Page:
You will get a famous yogi-to-the-stars and dabble actively in Pilates. You will do your best to get your body in its best shape Mum, and then you will use other procedures to add and subtract as you see fit. But all things in moderation. do not forget Kanye's mother and our very own Stella. I trust you will exercise your judgement as you always have. And don't worry, there are surgeons who can be counted on to do a good job on the down low, very hush hush. They say discretion is the better part of L.A.


Even though you are an L.A-based celebrity, you will not forget Nigeria Mum. You will speak of the country of your birth with nostalgia, but not too much. Measured wistfulness, Mum. You will romanticize your childhood: the 10 mile, barefoot journey to school, your struggling mother, your days in the village choir, especially Sunday services when you would unfailingly bring the entire congregation of quasi-heathens to tears with your gospel solos. Mention as often as you can how grateful you are to be in the Land of the Free. Stay away from those Naija people in Houston. They are bad news. Speak favourably of Nigeria, but do nothing to shatter Western myths of impoverished Sub-Saharan Africa; the junkyard of pity, and aid. The bastion of famine, and conflict, and AIDS.

You Mum, will be the continent’s brightest export, brighter even than blood diamonds.

You will take a leaf from Hip-hop. You will ‘have a beef’ with an established and successful female singer, preferably black. I would have suggested Whitney Houston but it would be a waste of time. In short, forget all the African American singers. Forget Mariah, forget Diana, forget Patti, never mind Mary J. and don’t even think an uncomplimentary thought about Tina or Beyonce. You do not want to offend Oprah (way too powerful), and Jay-Z has been known to stab people.

Call out Makeba (for her perpetual mama-ness), or Sade (for her irritating sultriness), or Kidjo (for her suspicious man-ishness, and also for that nasty haircut) -in short, whoever has an album that’s showing up on the charts. If you go to France, be sure to say something really mean about Asa. If you are in London, try and record a song with Amy Winehouse, but make sure Mark Ronson produces it, and keep a bodyguard and a can of pepperspray close. That girl can be a handful. Then when you are safely back across the pond, tell a magazine or E! Entertainment news how horrible it was working with Amy.

Beef can do wonders for careers. Just go to Lagos and ask Ruggedman, that's if he's not in London performing. Don't listen to that crazy Afeni Shakur and Marsha Wallace telling sob stories they've been telling for many many decades. Since the 90's.

Then there will be Vegas and Broadway. I can see it now: your being approached to have your own reality show. We'll have giraffes and Zebras on the lawn, and there'll be constant bickering among us, your sons. Who knows, you may be seeing a nice gentleman at the time, and maybe we'll lety him feature on the show as well. Whatever you do in L.A. Mum, don't act like Mariah Carey and have a marrige that will be an embarassment to your boys. Don't carry on like Hulk Hogan's wife or Ivana Tramp.

We'll be instant stars, all of us. But first you'll have to get the Network to talk U.S Immigration into forgiving my past deportations and letting me back into the country. I look forward to my first authentic U.S visa.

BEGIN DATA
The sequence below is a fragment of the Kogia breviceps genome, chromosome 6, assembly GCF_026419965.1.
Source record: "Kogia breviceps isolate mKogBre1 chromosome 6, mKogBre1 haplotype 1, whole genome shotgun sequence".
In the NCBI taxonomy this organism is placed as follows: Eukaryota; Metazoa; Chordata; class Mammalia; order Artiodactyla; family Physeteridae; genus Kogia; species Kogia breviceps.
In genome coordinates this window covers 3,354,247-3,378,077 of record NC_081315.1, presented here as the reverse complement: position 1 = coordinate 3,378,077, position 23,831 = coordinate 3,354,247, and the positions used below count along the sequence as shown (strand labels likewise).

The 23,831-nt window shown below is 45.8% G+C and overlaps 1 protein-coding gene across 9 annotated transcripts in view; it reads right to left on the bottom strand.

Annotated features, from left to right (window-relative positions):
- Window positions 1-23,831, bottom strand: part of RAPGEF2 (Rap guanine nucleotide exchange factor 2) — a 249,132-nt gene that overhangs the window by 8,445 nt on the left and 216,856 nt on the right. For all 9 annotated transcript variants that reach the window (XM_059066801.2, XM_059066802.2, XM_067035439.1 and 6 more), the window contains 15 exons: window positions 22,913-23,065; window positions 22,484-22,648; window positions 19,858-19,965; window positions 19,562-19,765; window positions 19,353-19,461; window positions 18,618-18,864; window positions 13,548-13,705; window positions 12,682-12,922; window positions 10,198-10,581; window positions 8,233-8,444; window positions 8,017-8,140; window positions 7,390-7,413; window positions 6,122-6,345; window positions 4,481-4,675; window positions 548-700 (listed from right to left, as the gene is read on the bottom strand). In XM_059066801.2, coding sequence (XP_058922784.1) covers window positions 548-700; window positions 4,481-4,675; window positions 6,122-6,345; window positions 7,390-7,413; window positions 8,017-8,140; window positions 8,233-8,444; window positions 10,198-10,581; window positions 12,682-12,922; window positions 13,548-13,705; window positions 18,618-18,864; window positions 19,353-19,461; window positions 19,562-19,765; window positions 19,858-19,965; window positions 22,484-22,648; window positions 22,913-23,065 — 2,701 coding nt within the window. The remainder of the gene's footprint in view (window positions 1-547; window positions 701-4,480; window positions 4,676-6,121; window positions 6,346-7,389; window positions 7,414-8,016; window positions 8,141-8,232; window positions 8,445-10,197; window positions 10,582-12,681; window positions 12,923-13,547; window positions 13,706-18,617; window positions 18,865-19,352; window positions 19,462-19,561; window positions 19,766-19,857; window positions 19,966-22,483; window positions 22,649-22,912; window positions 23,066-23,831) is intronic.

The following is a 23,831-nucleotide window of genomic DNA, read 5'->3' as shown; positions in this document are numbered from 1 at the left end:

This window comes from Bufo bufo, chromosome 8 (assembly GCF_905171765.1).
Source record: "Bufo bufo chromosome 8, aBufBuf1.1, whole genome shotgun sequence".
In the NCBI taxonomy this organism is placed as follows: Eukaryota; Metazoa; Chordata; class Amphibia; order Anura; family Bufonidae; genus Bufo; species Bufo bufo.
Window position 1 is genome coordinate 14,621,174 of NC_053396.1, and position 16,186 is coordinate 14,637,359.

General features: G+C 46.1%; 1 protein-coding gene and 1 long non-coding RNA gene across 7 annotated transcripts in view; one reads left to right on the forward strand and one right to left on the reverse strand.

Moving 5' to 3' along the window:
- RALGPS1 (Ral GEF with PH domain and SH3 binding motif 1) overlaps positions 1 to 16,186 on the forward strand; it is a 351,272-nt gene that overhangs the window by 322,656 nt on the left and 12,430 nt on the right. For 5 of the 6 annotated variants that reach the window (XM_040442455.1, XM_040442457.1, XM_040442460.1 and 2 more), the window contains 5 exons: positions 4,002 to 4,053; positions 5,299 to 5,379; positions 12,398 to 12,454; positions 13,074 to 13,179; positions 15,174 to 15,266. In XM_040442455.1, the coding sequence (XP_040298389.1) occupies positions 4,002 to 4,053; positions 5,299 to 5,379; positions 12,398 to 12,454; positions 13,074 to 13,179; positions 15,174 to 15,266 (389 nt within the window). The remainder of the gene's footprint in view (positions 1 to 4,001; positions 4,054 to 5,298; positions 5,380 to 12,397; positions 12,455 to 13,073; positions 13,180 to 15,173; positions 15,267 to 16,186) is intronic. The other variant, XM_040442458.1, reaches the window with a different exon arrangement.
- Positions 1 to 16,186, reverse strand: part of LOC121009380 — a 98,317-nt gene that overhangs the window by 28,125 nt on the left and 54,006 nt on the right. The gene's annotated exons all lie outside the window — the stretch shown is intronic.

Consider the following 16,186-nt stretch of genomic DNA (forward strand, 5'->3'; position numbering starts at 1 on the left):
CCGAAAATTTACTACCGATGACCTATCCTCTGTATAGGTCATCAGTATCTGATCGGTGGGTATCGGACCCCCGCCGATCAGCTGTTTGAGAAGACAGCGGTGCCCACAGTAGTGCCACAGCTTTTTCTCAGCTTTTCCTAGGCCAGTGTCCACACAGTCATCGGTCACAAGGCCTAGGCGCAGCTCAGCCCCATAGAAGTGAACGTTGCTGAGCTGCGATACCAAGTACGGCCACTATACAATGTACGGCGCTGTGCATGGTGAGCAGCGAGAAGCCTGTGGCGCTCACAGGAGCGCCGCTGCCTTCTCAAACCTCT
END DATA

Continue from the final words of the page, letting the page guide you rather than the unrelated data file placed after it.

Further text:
I will tell you more later Mum. But you better believe it. Your time, our time has come. I guess all that tithing and praying and fasting has finally paid off. I hope you renewed your pasport as I told you to months ago. I swear on my mother's life, mum. They'll absolutely love you in L.A.

Tuesday, May 20, 2008

I Too Have Fought For CHANGE

My surname ain’t Obama
But I too have fought for change
Been the villain in a five-minute drama
A physical role which for me was strange

It was at the end of a bus ride
From Mile One to the old town
I got my money on the upside
And lost my temper on the down

The fare was hiked to fourty naira
I grudgingly gave a 50 note
This was 2 minutes before the conductor
Felt my strong arm grip his throat

Gi' me my 10 card im no gree
The small boy been dey waste my time
I don see im whole strategy
No be me im go use take shine

I haven’t told this tale to my mama
I have a feeling it’d make her ashamed
But even though my name isn’t Obama
I too have fought for change

Sunday, May 18, 2008


children on the net

The hook up seemed a lot like a set up. It’s not that I didn’t like the girl or that in those days of receding innocence and overwhelming pubescence, I hadn’t lusted after her more than once. The problem was that I hadn’t told anyone I liked her, but here I was, being urged by my friend Osa to ask her out. I felt invaded. How could Osa, the most insensitive of God’s creatures possibly have knowledge of a thing that I had buried so deep? Was it so obvious? Had he made me talk in my sleep? It was the sort of thing he could do, after all he used to go around the hostel on some nights, covered in a white bed sheet, fastidiously applying Close-Up toothpaste to the eyelids of sound asleep, then he would slap them out of their slumber and watch as the toothpaste got into their eyes. As they lay there writhing in pain and screaming screams that reverberated throughout the building, he’d run off, a malevolent, cowardly wraith in the night. The next morning he’d gleefully tell me about the ‘painful sight’. That was the kind of person Osa was.

I was also suspicious because YY, the girl in question, was Osa’s cousin. We were all in JSS 2, but in different arms. If Osa was a rabid, untamable beast, then YY was the opposite- quiet and kind, but with a sense of humour and a certain glint in her eye that rumoured a capacity for great mischief. Sometimes she’d come to talk to her cousin when he and I were standing together, and we’d exchange a hello and no more. She was slim in a way that suggested she’d grow up to be a tall woman. She was beautiful even then. Of course that was a time when few of the girls had curves of any kind. They were straight in their housewears, and even straighter in their pinafores. A couple of unfulfilled lumps on their chests declared their femininity and promised a future harvest of womaness. But at that time we didn’t care. Some girls of course, were already somewhat developed. At those ones, we sniggered and behind their backs we called them old, and maybe really lusted after them. YY was as beautiful as an 11 year old could be, and even though we barely spoke, I wanted her, or wanted to be a part of her, or something.